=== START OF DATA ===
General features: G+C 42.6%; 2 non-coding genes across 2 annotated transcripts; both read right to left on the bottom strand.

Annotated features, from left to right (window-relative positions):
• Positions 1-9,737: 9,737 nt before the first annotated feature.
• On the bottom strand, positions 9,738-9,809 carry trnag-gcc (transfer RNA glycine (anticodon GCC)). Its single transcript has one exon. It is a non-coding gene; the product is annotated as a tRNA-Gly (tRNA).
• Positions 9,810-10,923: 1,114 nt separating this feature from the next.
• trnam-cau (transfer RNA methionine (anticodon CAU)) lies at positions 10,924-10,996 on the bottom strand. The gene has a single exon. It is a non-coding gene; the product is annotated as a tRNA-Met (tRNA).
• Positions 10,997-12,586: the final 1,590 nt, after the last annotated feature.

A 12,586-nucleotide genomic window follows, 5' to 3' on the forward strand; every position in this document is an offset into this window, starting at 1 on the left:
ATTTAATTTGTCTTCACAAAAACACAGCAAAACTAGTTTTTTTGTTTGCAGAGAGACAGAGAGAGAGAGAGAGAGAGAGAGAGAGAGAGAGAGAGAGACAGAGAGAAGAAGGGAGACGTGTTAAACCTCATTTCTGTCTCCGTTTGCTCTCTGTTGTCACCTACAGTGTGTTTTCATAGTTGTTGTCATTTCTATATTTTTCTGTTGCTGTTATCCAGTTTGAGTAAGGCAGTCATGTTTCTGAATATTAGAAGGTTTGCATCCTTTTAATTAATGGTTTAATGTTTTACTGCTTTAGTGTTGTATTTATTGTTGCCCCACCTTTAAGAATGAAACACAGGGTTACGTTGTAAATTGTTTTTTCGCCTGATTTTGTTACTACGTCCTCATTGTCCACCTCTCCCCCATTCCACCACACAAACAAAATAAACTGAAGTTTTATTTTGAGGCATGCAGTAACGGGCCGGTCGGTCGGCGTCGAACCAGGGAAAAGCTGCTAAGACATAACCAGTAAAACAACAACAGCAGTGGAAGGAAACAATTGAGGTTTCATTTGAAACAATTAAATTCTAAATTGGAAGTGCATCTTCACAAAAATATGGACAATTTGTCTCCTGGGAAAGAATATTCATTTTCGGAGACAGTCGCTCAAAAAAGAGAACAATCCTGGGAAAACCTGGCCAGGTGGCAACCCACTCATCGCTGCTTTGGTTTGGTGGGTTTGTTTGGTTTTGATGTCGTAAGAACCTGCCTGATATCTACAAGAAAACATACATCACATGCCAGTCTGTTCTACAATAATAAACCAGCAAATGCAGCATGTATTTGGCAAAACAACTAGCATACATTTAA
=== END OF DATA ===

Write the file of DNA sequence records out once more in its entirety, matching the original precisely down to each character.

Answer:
General features: G+C 42.6%; 2 non-coding genes across 2 annotated transcripts; both read right to left on the bottom strand.

Annotated features, from left to right (window-relative positions):
• Positions 1-9,737: 9,737 nt before the first annotated feature.
• On the bottom strand, positions 9,738-9,809 carry trnag-gcc (transfer RNA glycine (anticodon GCC)). Its single transcript has one exon. It is a non-coding gene; the product is annotated as a tRNA-Gly (tRNA).
• Positions 9,810-10,923: 1,114 nt separating this feature from the next.
• trnam-cau (transfer RNA methionine (anticodon CAU)) lies at positions 10,924-10,996 on the bottom strand. The gene has a single exon. It is a non-coding gene; the product is annotated as a tRNA-Met (tRNA).
• Positions 10,997-12,586: the final 1,590 nt, after the last annotated feature.

A 12,586-nucleotide genomic window follows, 5' to 3' on the forward strand; every position in this document is an offset into this window, starting at 1 on the left:
ATTTAATTTGTCTTCACAAAAACACAGCAAAACTAGTTTTTTTGTTTGCAGAGAGACAGAGAGAGAGAGAGAGAGAGAGAGAGAGAGAGAGAGAGAGACAGAGAGAAGAAGGGAGACGTGTTAAACCTCATTTCTGTCTCCGTTTGCTCTCTGTTGTCACCTACAGTGTGTTTTCATAGTTGTTGTCATTTCTATATTTTTCTGTTGCTGTTATCCAGTTTGAGTAAGGCAGTCATGTTTCTGAATATTAGAAGGTTTGCATCCTTTTAATTAATGGTTTAATGTTTTACTGCTTTAGTGTTGTATTTATTGTTGCCCCACCTTTAAGAATGAAACACAGGGTTACGTTGTAAATTGTTTTTTCGCCTGATTTTGTTACTACGTCCTCATTGTCCACCTCTCCCCCATTCCACCACACAAACAAAATAAACTGAAGTTTTATTTTGAGGCATGCAGTAACGGGCCGGTCGGTCGGCGTCGAACCAGGGAAAAGCTGCTAAGACATAACCAGTAAAACAACAACAGCAGTGGAAGGAAACAATTGAGGTTTCATTTGAAACAATTAAATTCTAAATTGGAAGTGCATCTTCACAAAAATATGGACAATTTGTCTCCTGGGAAAGAATATTCATTTTCGGAGACAGTCGCTCAAAAAAGAGAACAATCCTGGGAAAACCTGGCCAGGTGGCAACCCACTCATCGCTGCTTTGGTTTGGTGGGTTTGTTTGGTTTTGATGTCGTAAGAACCTGCCTGATATCTACAAGAAAACATACATCACATGCCAGTCTGTTCTACAATAATAAACCAGCAAATGCAGCATGTATTTGGCAAAACAACTAGCATACATTTAA